References

Dick B, Reddy A, Gabrielson AT, Hellstrom WJ. Organic and psychogenic causes of sexual dysfunction in young men. International Journal of Medical Review. 2017; 4:(4)102-111 https://doi.org/10.29252/IJMR-040404

Hackett G, Kirby M, Wylie K British Society for Sexual Medicine Guidelines on the Management of Erectile Dysfunction in Men—2017. J Sex Med. 2018; 15:(4)430-457 https://doi.org/10.1016/j.jsxm.2018.01.023

EAU Guidelines Panel on Male Sexual Dysfunction. EAU Guidelines on Male Sexual Dysfunction (Erectile Dysfunction and premature ejaculation). 2016. https://uroweb.org/guideline/male-sexual-dysfunction/ (accessed 14 December 2020)

Helgeson VS, Lepore SJ. Quality of life following prostate cancer: the role of agency and unmitigated agency. J Appl Soc Psychol. 2004; 34:(12)2559-2585 https://doi.org/10.1111/j.1559-1816.2004.tb01992.x

Kloner RA. Erectile dysfunction as a predictor of cardiovascular disease. Int J Impot Res. 2008; 20:(5)460-465 https://doi.org/10.1038/ijir.2008.20

Kloner R. Erectile dysfunction and hypertension. Int J Impot Res. 2007; 19:(3)296-302 https://doi.org/10.1038/sj.ijir.3901527

Lalong-Muh J, Colm T, Steggall M. Erectile dysfunction following retropubic prostatectomy. Br J Nurs. 2013; 22:S4-S9 https://doi.org/10.12968/bjon.2013.22.Sup2.S4

Lewis RW, Fugl-Meyer KS, Corona G Definitions/epidemiology/risk factors for sexual dysfunction. J Sex Med. 2010; 7:(4)1598-1607 https://doi.org/10.1111/j.1743-6109.2010.01778.x

McKinlay JB. The worldwide prevalence and epidemiology of erectile dysfunction. Int J Impot Res. 2000; 12:(S4)S6-S11 https://doi.org/10.1038/sj.ijir.3900567

Montorsi P, Ravagnani PM, Galli S Association between erectile dysfunction and coronary artery disease. Role of coronary clinical presentation and extent of coronary vessels involvement: the COBRA trial. Eur Heart J. 2006; 27:(22)2632-2639 https://doi.org/10.1093/eurheartj/ehl142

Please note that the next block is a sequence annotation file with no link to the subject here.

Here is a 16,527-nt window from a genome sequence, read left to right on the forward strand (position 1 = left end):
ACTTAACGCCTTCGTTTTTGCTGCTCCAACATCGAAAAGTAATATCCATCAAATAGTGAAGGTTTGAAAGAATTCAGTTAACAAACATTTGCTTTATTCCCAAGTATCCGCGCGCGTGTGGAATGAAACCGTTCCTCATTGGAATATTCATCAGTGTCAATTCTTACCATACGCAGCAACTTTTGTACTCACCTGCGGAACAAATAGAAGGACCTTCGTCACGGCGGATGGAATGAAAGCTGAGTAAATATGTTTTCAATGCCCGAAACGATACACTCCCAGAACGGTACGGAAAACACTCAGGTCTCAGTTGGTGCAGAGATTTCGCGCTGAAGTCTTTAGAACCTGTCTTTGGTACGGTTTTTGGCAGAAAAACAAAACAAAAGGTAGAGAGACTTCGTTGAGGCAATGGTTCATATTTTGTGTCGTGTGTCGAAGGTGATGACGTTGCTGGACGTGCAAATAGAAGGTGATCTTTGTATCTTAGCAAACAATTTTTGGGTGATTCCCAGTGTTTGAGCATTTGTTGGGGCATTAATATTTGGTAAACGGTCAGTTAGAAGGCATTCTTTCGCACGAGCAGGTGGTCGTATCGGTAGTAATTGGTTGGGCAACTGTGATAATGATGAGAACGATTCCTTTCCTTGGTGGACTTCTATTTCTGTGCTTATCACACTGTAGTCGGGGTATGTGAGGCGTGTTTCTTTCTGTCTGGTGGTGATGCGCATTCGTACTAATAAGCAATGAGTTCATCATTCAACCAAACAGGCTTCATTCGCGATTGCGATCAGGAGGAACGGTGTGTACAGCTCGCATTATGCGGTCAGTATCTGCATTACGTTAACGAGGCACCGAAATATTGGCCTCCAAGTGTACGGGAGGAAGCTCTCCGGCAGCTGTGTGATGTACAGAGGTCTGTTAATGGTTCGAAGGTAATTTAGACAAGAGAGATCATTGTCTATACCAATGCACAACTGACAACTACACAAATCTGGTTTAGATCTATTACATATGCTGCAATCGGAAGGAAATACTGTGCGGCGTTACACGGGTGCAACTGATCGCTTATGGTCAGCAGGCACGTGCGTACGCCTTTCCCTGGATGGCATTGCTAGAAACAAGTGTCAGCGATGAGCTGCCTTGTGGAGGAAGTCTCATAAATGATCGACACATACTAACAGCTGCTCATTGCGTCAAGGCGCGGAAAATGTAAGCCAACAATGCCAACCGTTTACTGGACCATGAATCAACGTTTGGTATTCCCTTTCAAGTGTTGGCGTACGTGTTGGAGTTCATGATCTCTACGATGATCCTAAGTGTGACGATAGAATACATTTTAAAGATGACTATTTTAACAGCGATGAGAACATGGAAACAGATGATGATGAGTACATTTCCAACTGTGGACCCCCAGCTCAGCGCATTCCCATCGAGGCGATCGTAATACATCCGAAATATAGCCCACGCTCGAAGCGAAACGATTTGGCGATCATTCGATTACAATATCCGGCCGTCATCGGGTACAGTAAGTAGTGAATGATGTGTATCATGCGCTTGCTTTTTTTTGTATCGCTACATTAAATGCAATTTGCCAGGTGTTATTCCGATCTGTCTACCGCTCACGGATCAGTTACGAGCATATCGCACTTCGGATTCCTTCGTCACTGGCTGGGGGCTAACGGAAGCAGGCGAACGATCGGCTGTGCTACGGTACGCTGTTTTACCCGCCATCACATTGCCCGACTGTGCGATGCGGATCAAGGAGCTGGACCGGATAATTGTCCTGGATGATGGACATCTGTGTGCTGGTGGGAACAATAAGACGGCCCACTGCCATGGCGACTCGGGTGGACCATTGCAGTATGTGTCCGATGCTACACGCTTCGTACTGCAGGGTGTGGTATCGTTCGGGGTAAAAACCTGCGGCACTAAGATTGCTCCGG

National Institute for Health and Care Excellence. Scenario: Management of erectile dysfunction. 2019. https://cks.nice.org.uk/erectile-dysfunction#!scenario (accessed 14 December 2020)

Rai J, Terry T. Comparison of erectile dysfunction guidelines between the UK (BSSM/NICE) and Europe (EAU). J Clin Urol. 2018; 11:(2)122-126 https://doi.org/10.1177/2051415816688820

Rosen RC, Cappelleri JC, Smith MD, Lipsky J, Peña BM. Development and evaluation of an abridged, 5-item version of the International Index of Erectile Function (IIEF-5) as a diagnostic tool for erectile dysfunction. Int J Impot Res. 1999; 11:(6)319-326 https://doi.org/10.1038/sj.ijir.3900472

Sarma AV, Hotaling JM, de Boer IH Blood pressure, antihypertensive medication use, and risk of erectile dysfunction in men with type I diabetes. J Hypertens. 2019; 37:(5)1070-1076 https://doi.org/10.1097/HJH.0000000000001988

Steggall MJ. Erectile dysfunction: physiology, causes and patient management. Nurs Stand. 2007; 21:(43)49-56 https://doi.org/10.7748/ns2007.07.21.43.49.c4578

Steggall MJ. Management of erectile dysfunction. Trends in Urology, Gynaecology & Sex Health. 2009; 14:(6)14-17 https://doi.org/10.1002/tre.128

Management pathways for erectile dysfunction in primary care

02 January 2021
9 min read
Volume 32 · Issue 1

Abstract

Erectile dysfunction is a common problem in primary care. Martin Steggall and colleagues discuss what needs to be assessed and the treatment options available

Erectile dysfunction (ED) is defined as the inability of a man to get and maintain an erection that is sufficient for sexual intercourse, and is a common problem. ED commonly has a profound negative impact on quality of life in the patient and his partner, which can result in changes to sexual self-confidence. This article outlines strategies for identifying and managing ED in primary care, outlining what needs to be assessed and the various treatment options available to manage the condition.

Erectile dysfunction (ED) is a common male sexual dysfunction with an estimated incidence of 20–40% of men in their 60s, increasing to 50–100% of men in their 70s (Lewis, et al, 2010). ED is defined as the inability of a man to get and maintain an erection that is sufficient for sexual intercourse. ED commonly has a profound negative impact on quality of life in the patient and his partner, which can result in changes to sexual self-confidence (Steggall, 2007). It may also impact compliance with other prescribed medications where it is known that side effects can cause ED. Men who identify with traditional masculine ideals may take risks concerning their health. For these men sexual functioning is a vital part of their identity and manhood, and sexual competency validates their masculinity (Helgeson and Lepore, 2004). In other words, some men find ED difficult to cope with due to either fear or embarrassment. Therefore, they may seek to self-manage the condition by stopping anti-hypertensive or other medications if they know side effects can cause erection difficulties.

Register now to continue reading

Thank you for visiting Practice Nursing and reading some of our peer-reviewed resources for general practice nurses. To read more, please register today. You’ll enjoy the following great benefits:

What's included

  • Limited access to clinical or professional articles

  • New content and clinical newsletter updates each month